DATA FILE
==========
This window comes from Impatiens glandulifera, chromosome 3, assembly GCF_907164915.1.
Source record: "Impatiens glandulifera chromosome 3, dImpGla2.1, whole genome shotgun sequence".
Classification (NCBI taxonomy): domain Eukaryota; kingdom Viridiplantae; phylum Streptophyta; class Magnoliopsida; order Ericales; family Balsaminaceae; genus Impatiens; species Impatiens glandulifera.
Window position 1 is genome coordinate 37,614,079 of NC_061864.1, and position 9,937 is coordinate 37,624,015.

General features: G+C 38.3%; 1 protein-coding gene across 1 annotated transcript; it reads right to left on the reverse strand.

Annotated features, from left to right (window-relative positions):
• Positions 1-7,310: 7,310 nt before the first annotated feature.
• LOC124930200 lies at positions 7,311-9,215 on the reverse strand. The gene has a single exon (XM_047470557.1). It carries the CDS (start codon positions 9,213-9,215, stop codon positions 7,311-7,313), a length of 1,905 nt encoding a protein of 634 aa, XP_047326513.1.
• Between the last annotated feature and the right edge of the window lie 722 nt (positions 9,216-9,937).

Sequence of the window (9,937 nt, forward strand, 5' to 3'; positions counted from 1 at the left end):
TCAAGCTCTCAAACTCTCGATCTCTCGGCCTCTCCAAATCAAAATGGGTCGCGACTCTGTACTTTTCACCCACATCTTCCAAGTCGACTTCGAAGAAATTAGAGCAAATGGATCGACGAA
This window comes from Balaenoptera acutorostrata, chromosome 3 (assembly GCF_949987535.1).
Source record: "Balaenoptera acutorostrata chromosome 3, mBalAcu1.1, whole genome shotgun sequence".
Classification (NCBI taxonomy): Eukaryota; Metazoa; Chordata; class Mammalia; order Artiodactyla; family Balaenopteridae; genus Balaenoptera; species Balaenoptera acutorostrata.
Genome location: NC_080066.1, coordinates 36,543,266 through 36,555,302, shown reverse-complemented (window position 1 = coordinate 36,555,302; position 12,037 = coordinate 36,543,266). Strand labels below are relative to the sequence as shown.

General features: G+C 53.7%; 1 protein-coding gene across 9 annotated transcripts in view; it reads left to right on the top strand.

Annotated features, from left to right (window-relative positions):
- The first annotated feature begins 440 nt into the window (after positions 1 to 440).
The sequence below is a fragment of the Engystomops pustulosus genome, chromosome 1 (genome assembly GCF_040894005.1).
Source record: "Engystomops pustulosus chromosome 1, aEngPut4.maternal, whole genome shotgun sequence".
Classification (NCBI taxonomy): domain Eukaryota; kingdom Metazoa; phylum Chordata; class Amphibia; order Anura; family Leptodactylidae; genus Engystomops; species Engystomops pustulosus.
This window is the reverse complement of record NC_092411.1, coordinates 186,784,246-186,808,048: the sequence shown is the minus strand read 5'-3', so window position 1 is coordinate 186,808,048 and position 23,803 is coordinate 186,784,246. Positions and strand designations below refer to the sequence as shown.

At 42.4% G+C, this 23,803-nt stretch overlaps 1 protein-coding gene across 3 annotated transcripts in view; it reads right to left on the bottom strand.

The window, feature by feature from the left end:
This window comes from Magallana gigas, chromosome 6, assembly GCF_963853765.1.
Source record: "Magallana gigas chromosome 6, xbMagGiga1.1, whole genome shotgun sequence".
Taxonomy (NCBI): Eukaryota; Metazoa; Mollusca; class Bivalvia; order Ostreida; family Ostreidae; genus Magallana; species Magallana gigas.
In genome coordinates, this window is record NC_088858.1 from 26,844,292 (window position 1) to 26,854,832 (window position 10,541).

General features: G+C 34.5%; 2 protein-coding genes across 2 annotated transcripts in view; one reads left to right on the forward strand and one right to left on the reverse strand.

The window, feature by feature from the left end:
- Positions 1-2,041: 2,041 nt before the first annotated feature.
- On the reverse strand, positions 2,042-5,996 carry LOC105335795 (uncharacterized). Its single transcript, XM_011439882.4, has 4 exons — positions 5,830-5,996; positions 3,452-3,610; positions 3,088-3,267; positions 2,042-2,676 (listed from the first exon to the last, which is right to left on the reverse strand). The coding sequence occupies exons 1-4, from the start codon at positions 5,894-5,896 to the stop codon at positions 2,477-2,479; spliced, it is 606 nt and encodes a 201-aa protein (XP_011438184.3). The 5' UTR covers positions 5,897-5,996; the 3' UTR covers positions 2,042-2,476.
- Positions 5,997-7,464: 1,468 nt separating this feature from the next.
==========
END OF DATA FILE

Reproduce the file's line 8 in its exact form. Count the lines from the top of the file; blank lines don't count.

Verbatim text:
• LOC124930200 lies at positions 7,311-9,215 on the reverse strand. The gene has a single exon (XM_047470557.1). It carries the CDS (start codon positions 9,213-9,215, stop codon positions 7,311-7,313), a length of 1,905 nt encoding a protein of 634 aa, XP_047326513.1.